Spintronics — the future of storage?

To satisfy the world’s desire for ever more processing power, at ever diminishing energy cost, in even tinier devices, scientists are looking to spintronics (spin transport electronics) to provide the next generation of high-speed, high-efficiency electronic devices.

New research, led by a team of physicists at the University, sees the development of a new antiferromagnetic spintronic material, tetragonal CuMnAs, which could provide one of the answers.

Dr Peter Wadley, a research fellow in the School of Physics and Astronomy, said: “We are working in a relatively unexplored area of applied physics and our research provides fresh insight into the basic physics of the new field of antiferromagnetic spintronics. This material has provided us with the possibility of designing new device structures for the microelectronics industry combining spintronic and nanoelectronic functionality at room temperature.”

Where conventional electronics rely only on the charge property of electrons, spintronics makes use of another fundamental quantity of electrons, termed spin.

In antiferromagnets, electron spins on adjacent atoms tend to cancel each other out. It’s therefore surprising that they can perform an active role in spintronic devices. However, recent calculations and experiments have indicated a range of new physical phenomena associated with antiferromagnets, with potential memory and sensing applications. This new material,
with high crystal quality and compatibility with existing semiconductors, is a promising candidate material for the new field of antiferromagnetic spintronics.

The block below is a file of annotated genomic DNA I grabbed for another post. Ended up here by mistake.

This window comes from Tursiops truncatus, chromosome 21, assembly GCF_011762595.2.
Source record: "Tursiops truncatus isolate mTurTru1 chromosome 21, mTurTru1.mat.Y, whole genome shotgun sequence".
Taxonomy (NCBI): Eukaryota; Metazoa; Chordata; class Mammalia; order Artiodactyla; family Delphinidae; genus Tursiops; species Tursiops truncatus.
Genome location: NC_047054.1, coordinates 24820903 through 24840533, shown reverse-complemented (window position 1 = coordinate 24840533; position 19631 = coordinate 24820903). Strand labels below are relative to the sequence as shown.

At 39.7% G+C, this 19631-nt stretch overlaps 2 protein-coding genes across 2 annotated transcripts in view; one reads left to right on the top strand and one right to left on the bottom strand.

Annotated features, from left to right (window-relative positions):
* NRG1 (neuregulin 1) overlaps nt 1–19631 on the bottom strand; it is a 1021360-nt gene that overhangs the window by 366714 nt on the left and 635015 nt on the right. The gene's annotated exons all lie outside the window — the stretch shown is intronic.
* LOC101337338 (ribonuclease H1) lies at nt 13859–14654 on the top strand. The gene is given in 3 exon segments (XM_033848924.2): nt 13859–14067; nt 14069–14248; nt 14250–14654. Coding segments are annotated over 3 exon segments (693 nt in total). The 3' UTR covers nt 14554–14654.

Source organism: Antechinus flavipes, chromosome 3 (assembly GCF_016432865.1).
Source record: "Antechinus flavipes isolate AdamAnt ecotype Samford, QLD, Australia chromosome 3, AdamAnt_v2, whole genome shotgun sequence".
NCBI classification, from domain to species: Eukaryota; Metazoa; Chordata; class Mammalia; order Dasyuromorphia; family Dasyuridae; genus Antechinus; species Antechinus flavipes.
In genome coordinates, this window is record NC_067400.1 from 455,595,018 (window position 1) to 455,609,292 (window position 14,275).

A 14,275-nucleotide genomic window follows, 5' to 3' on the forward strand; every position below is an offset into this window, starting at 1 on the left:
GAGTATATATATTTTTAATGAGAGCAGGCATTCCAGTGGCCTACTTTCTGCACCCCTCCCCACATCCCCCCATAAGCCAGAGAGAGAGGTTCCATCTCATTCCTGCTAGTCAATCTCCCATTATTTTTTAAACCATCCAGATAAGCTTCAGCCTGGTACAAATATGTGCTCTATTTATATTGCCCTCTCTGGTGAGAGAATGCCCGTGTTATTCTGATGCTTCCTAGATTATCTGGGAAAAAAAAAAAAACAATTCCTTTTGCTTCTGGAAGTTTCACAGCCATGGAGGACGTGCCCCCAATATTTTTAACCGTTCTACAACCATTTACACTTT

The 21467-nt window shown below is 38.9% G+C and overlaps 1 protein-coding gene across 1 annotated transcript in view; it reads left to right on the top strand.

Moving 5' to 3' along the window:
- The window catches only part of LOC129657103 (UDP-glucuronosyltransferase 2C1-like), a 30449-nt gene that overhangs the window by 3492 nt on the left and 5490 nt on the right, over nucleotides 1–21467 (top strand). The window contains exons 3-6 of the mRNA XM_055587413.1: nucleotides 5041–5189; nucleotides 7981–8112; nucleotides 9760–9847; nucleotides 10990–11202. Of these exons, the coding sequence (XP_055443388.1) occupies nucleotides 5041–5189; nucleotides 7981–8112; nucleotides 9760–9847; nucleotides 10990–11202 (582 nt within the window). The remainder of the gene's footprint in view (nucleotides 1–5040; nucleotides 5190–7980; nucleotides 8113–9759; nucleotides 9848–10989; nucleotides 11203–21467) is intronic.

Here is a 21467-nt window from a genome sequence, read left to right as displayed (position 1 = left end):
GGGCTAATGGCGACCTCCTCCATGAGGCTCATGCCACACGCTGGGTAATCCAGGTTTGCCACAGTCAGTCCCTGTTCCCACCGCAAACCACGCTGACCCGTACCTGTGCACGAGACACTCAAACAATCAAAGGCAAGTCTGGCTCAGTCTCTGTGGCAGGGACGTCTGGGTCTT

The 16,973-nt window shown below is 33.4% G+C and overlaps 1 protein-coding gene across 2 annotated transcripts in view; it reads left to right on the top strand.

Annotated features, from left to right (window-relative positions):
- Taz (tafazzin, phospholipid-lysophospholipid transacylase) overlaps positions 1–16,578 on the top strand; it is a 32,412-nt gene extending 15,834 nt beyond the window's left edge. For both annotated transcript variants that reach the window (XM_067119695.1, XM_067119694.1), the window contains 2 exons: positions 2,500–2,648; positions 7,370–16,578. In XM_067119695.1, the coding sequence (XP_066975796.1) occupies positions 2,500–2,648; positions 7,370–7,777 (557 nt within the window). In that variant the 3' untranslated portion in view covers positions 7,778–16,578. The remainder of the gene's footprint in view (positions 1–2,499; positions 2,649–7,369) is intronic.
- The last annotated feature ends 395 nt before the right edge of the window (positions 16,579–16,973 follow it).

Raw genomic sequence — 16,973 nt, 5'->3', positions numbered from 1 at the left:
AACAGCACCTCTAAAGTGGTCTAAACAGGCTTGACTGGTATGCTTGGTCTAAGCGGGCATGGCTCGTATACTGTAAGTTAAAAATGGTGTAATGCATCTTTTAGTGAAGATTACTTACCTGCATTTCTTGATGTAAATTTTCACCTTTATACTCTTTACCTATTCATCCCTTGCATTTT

Most modern electronic devices are based on conventional semiconductor logic technology, which relies on the presence or absence of electrons carrying charge to operate. On the other hand many forms of memory, for example conventional hard disks, use magnetism to store data.

Dr Wadley said: “For a long time it has been the desire of physicists and industry to combine these two properties — the logic functionality of semiconductors with the storage capability of magnets — into a single material. And this is part of what spintronics is trying to do. In spintronics you rely not only on the presence or absence of charge, but also on a fundamental quantum property of electrons called their ‘spin’.”

Traditionally the team in the School of Physics and Astronomy have accomplished this by ‘doping’ conventional semiconductors with magnetic elements in order to produce dilute ferromagnetic semiconductors.

This is an area that has spawned a lot of new physics and functionality, but it has suffered from a major drawback. The difficulty has been in transferring this technology into a commercial capacity because the operating temperatures are too low – devices would stop functioning at room temperature.

The Nottingham team, in collaboration with the Institute of Physics ASCR (Prague), decided on a different approach to the problem. They started to look at materials that are not ferromagnetic but antiferromagnetic, which is a different form of magnetic order. Antiferromagnets are already used in modern electronics but only in a secondary passive role. However, recent research has shown that they can be used as an active component in electronic devices.

Dr Wadley said: “Looking at antiferromagnets as an active component of spintronic devices opens up a whole new array of material systems to explore, many of which have high critical temperatures. With CuMnAs we now have a very nice system for exploring the new field of antiferromagnetic spintronics.”

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